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dc.contributor.advisorThompson, Jeffrey A
dc.contributor.advisorMahnken, Jonathan D
dc.contributor.authorRotich, Duncan Cheruiyot
dc.date.accessioned2021-06-07T21:42:34Z
dc.date.available2021-06-07T21:42:34Z
dc.date.issued2020-05-31
dc.date.submitted2020
dc.identifier.otherhttp://dissertations.umi.com/ku:17171
dc.identifier.urihttp://hdl.handle.net/1808/31678
dc.description.abstractAdvances in technology have allowed for the collection of diverse data types along with evolution in computer algorithms. This dissertation focuses on the development and application of novel methodologies to model and improve inference on clinical outcomes. First, a new prognostic approach of modeling time-to-event data using Bayesian Networks (BNs) is developed and illustrated using publicly available cancer data. This approach allows for flexible modeling of different structural relationships that might exist between variables at different periods, hence, improving our understanding of critical prognostic factors that can inform patient care and development of targeted interventions. As a prognostic model, BNs demonstrated better or comparable performance as compared to other equivalent models for bladder and lung cancer data. In this dissertation, we also reviewed application of predictive modeling algorithms in randomized clinical trials (RCTs). RCTs are costly and time-consuming. Predictive modeling has the potential to mitigate challenges associated with clinical trial failures and facilitate efficient clinical trial conduct in areas such as patient recruitment, trial optimization, and safety & efficacy evaluations. Finally, we present a new approach for estimating causal treatment effect in RCTs that are prone to post-randomization intercurrent events (ICE). Examples of ICE include treatment switch, treatment discontinuation, or adverse events. Here, we adopt the principal stratification framework where we first predict the latent strata membership using baseline covariates and then estimated causal treatment effects using appropriate stratum having a homogeneous group of subjects. Using simulations, our approach demonstrated a better performance in estimating treatment effects as compared to the standard intent-to-treat (ITT) strategy.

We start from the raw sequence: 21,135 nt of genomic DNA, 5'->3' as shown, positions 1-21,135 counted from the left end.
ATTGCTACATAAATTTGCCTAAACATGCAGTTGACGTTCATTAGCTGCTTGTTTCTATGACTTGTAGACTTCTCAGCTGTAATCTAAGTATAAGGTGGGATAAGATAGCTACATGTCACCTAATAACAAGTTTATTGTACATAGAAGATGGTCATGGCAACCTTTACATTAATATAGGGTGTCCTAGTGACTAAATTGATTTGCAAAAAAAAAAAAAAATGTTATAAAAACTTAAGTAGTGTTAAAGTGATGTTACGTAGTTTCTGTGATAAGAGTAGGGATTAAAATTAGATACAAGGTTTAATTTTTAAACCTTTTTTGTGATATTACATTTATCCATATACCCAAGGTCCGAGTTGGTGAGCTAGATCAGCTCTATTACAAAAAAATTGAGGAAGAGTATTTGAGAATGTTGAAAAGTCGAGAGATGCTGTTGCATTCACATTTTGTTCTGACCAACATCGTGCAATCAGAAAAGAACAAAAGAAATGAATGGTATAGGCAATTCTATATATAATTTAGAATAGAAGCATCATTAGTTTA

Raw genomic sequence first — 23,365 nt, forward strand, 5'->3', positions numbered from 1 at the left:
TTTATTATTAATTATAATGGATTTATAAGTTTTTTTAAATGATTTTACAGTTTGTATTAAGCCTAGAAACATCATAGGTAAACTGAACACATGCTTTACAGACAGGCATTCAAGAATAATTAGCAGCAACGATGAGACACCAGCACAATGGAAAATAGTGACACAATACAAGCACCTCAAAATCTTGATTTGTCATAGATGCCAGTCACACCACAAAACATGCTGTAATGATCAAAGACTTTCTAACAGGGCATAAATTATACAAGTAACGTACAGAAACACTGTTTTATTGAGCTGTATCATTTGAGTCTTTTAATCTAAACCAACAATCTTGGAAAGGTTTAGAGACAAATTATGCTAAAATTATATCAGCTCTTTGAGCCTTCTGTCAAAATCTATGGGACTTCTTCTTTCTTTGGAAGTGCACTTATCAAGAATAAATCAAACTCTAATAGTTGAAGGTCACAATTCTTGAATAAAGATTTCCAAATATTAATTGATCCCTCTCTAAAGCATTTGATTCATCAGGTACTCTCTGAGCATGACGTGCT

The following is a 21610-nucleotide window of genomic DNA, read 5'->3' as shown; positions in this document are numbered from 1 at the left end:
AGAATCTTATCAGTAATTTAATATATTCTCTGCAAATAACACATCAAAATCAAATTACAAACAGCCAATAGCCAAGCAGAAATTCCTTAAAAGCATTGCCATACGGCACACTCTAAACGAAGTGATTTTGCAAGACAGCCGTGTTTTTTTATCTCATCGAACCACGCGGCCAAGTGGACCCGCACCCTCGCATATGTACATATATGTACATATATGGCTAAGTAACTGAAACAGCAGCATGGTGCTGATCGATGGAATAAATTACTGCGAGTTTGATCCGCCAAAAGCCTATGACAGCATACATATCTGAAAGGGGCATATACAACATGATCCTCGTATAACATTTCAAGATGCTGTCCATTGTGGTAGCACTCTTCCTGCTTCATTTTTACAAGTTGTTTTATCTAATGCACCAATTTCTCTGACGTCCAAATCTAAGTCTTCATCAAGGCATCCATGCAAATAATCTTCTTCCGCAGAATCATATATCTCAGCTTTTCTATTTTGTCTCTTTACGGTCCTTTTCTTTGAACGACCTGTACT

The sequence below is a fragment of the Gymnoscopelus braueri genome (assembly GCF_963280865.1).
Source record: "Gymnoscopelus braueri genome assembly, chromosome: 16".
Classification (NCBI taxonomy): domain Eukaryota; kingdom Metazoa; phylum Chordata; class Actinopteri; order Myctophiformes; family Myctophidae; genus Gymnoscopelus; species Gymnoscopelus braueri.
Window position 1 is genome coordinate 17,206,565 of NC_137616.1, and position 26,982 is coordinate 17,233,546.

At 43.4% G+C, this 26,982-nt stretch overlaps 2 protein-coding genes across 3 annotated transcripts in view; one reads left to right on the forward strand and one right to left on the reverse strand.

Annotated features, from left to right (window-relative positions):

dc.format.extent101 pages
dc.language.isoen
dc.publisherUniversity of Kansas
dc.rightsCopyright held by the author.
dc.subjectBiostatistics
dc.subjectBayesian Networks
dc.subjectBiostatistics
dc.subjectCausal Inference
dc.subjectClinical Trials
dc.subjectPredictive Modeling
dc.subjectSurvival Analysis
dc.titleMethods for Improving Inference in Clinical Outcomes
dc.typeDissertation
dc.contributor.cmtememberWick, Jo A
dc.contributor.cmtememberGajewski, Byron J
dc.contributor.cmtememberChoi, Won S
dc.thesis.degreeDisciplineBiostatistics
dc.thesis.degreeLevelPh.D.
dc.identifier.orcid0000-0002-0088-944X


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